There’s a lot of tack marked “fin del mundo” – stuffed penguins and the like – but the leatherware and sheep’s wool items are good (and useful if you’re heading south), as are the kits for drinking yerba mate green tea – gourd, bombilla (straw), tea-caddy and carrier. Though tax-free, Ushuaia is expensive for Argentina.

Need to know

Flight time

Ushauia is three and a half hours non-stop from Buenos Aires with Aerolineas Argentinas. There are also flights to Calafate, the town closest to the famous Perito Moreno glacier.


Ushauaia is a small and neighbourly city – a town, really. Crime is very low and there are port authorities and police.

There are plenty of “end of the world” souvenirs to pick up in Ushuaia Credit: iStock

Best time to go

The season here is the austral summer – November to April. It can still be cool, even cold, but days are long and there are long periods of rain-free and sunny weather.


Some shops close Sundays but kioskos for snacks and food and drink can be bought seven days a week. Museums close on Sundays, too, though the Prison Museum is open every day.

'Irish lessons', rancid Guinness and dismal pay – what it's really like working in an airport pub

Don’t act like you’ve never set foot in one. I don’t believe you. Nobody does.

We’ve all been there. The airport delay. The irritation with Terminal life. The clinging desire to do anything, absolutely anything, to avoid another bout of leafing through that copy of The Atlantic in the magazine kiosk that you have no intention of buying.

You need a Proper Drink. And the airport Irish pub has seen you coming my weary friend. Once you’re in its grasp, there’s no way you’re getting out of there without being at least a tenner lighter.

Let’s call the typical pub ‘Seamus O’Shenanigans’ shall we? They’re all over the world, smelling slightly of chip fat and farts in airports from Bogota to Brisbane. There’s even a few in Ireland.

We know they take our money when we’re at our most vulnerable. But what else goes on at these, the strangest of all hoax hostelries?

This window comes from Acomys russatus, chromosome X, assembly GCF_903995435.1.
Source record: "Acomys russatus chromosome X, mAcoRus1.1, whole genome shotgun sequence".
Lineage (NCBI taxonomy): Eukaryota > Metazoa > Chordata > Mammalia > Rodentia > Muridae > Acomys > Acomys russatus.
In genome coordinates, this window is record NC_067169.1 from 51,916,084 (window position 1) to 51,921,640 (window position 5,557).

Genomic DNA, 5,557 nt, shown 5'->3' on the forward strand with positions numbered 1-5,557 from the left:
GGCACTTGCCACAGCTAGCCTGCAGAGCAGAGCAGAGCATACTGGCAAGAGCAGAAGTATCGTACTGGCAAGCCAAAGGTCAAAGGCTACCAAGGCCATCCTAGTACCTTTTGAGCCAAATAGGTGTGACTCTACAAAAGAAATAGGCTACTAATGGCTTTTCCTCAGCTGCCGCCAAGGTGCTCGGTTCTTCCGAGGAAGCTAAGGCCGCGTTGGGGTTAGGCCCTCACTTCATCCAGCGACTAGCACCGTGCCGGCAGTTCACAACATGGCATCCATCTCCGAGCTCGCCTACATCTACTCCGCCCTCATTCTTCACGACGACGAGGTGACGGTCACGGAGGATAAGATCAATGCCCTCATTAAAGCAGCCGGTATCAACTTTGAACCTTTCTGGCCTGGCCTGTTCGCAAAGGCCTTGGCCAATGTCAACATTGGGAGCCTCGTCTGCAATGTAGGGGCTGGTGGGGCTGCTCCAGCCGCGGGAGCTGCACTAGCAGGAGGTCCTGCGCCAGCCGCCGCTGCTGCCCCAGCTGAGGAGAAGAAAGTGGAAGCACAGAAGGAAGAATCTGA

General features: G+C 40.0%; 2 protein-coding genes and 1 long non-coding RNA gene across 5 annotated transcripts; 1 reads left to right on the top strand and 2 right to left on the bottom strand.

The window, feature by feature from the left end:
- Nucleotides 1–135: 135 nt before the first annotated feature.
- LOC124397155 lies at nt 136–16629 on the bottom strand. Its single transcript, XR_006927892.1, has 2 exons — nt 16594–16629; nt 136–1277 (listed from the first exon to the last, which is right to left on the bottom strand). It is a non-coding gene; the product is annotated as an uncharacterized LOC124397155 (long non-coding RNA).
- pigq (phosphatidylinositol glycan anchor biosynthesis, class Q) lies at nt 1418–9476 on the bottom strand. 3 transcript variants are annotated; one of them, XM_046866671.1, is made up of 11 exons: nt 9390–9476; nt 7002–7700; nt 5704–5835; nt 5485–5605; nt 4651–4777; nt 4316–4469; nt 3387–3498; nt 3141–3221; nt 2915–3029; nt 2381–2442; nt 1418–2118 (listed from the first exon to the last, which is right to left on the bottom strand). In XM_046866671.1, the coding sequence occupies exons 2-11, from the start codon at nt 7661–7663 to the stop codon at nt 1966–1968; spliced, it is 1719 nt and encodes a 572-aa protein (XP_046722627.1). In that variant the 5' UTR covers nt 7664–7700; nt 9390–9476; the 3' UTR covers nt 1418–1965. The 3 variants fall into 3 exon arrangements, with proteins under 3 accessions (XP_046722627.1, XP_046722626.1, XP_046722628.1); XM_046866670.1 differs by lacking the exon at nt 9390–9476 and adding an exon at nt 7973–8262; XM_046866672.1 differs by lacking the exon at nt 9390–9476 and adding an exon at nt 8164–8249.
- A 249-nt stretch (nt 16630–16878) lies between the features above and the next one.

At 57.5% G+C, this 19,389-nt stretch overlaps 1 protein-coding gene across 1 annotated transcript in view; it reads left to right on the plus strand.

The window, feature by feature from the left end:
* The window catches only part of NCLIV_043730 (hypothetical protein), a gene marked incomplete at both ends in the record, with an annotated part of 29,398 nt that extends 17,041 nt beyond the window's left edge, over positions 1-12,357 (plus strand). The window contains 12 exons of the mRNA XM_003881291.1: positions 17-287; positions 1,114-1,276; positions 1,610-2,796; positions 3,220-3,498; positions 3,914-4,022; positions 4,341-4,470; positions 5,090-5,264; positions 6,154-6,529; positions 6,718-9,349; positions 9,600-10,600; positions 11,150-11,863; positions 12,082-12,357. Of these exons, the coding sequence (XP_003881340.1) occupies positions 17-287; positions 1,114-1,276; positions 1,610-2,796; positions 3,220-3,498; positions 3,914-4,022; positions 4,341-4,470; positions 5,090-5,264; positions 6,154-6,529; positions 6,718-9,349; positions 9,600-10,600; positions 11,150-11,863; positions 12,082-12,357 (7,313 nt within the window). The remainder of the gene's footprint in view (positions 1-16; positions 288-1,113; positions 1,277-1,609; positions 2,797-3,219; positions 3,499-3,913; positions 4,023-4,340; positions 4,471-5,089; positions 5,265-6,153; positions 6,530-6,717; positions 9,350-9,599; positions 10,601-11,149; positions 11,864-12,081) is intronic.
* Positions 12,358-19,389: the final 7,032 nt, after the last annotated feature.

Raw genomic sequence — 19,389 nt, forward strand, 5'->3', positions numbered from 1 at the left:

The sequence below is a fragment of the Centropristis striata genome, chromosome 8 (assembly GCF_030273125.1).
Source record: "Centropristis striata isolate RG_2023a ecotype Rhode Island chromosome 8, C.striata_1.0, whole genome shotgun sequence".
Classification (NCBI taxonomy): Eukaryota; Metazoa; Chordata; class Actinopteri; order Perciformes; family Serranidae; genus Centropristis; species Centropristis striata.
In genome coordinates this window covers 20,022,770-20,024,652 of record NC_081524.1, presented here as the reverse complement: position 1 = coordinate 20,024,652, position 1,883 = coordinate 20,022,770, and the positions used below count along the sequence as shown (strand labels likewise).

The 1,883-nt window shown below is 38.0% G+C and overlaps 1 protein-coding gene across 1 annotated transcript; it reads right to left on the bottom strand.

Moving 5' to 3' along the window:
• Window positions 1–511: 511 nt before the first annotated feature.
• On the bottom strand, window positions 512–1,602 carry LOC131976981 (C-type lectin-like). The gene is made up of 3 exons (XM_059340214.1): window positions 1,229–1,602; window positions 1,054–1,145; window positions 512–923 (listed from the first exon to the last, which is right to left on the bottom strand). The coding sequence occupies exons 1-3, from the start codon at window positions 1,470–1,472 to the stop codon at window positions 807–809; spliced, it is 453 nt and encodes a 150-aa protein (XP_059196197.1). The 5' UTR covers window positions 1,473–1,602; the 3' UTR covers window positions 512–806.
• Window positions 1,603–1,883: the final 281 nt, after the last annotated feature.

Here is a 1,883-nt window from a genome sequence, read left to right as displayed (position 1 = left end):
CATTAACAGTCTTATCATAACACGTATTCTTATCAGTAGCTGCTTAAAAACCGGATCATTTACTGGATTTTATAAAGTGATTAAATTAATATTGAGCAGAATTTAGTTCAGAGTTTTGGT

Temple Bar in Dublin: an actual Irish pub Credit: iStock

I met a woman who, in exchange for her anonymity being retained, was recently able to give me the low down on life behind the reproduction wood counter at a ‘Seamus O’Shenanigan’s’ type Irish bar in an American East Coast airport. Some of the following will surprise you. Some you will find grimly predictable. All of it is true:

Staff are supposed to know about Ireland, but don’t

“The pub I worked at for a year is part of a chain that runs a few Irish pubs in US airports. When I started the job, my manager decided to give our team an informal fifteen minute talk before our shift started one day about Irish history. Unfortunately, the ‘lessons’ seemed to be taken from a copy of the ‘National Enquirer Book of Irish History’ with a few too many pages ripped out. Hence he gave us references about 'orange-people marches’ and 'Terry Adams’ from the IRA. The sad thing was, absolutely nobody called him out on his ignorance.”

Don’t worry about drinking too much

“We were always told that there is no such thing as being too drunk in one of our pubs. It doesn’t matter how hammered you are, our instructions were to keep serving and then, quietly, call airport security to deal with the problem.”

Irish decor, direct from Malaysia? Credit: iStock

The Guinness gets worse by the day

“It’s impossible to keep the Guinness tasting anywhere near as good as you’d find in a proper pub as, in airports, surprisingly few people actually order it. Chiefly because I suppose it’s not the ideal pre-long haul flight tipple. The reason the Guinness in fake Irish airport pubs often tastes so bad is simply because the barrel hasn’t been drunk quickly enough and we staff aren’t allowed to tip it away. So it just sits there in the barrel tasting worse and worse with each passing day.”

Even in an airport Irish bar you get regulars

“The rest of the staff and I would give them nicknames too. 'Pittsburgh Pervy Pete’ was a regular in our pub. And there was one customer, an actual Irishman, who would often try to inject the pub with some authenticity by singing 'It’s a long long way to Tipperary’ after a few Bushmills. I think he died.”

All the 'Irish’ décor comes from Malaysia

“Or China. Either way, none of it has ever been anywhere near Ireland. I’m constantly amazed at how many people would come into the pub and ask if we got the ‘old’ beer advert prints from a thrift store. I felt like saying ‘yes sir, James Joyce and Brendan Behan go trawling round the car boot sales for us as often as they can.’”

 Tipping will go down very well

“The hours are long, the pay is dismal and only about a quarter of the customers are even remotely what I could consider to be polite. If you feel like tipping in an airport Irish boozer, please don’t put a few extra percent on your card. Just slip us a crumpled note or a few coins. That way you know we’re taking that money home. Otherwise, it either gets divvied up between us all (including the staff who least deserve it) or we simply don’t see it at all.”

Customers leave behind more stuff here than anywhere else in the airport